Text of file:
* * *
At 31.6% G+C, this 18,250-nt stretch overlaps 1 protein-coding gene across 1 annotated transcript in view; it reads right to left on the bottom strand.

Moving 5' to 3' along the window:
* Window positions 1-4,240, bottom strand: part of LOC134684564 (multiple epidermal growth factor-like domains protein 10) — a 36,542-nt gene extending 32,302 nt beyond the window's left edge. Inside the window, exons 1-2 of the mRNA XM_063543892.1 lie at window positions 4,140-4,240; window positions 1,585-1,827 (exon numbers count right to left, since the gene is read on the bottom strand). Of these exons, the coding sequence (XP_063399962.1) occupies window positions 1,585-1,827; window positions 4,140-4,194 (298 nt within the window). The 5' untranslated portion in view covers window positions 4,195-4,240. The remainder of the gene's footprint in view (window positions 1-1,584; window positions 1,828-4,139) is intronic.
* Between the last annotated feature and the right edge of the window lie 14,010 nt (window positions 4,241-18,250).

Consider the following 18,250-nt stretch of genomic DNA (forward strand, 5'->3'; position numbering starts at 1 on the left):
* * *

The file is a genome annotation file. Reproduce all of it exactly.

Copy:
At 31.6% G+C, this 18,250-nt stretch overlaps 1 protein-coding gene across 1 annotated transcript in view; it reads right to left on the bottom strand.

Moving 5' to 3' along the window:
* Window positions 1-4,240, bottom strand: part of LOC134684564 (multiple epidermal growth factor-like domains protein 10) — a 36,542-nt gene extending 32,302 nt beyond the window's left edge. Inside the window, exons 1-2 of the mRNA XM_063543892.1 lie at window positions 4,140-4,240; window positions 1,585-1,827 (exon numbers count right to left, since the gene is read on the bottom strand). Of these exons, the coding sequence (XP_063399962.1) occupies window positions 1,585-1,827; window positions 4,140-4,194 (298 nt within the window). The 5' untranslated portion in view covers window positions 4,195-4,240. The remainder of the gene's footprint in view (window positions 1-1,584; window positions 1,828-4,139) is intronic.
* Between the last annotated feature and the right edge of the window lie 14,010 nt (window positions 4,241-18,250).

Consider the following 18,250-nt stretch of genomic DNA (forward strand, 5'->3'; position numbering starts at 1 on the left):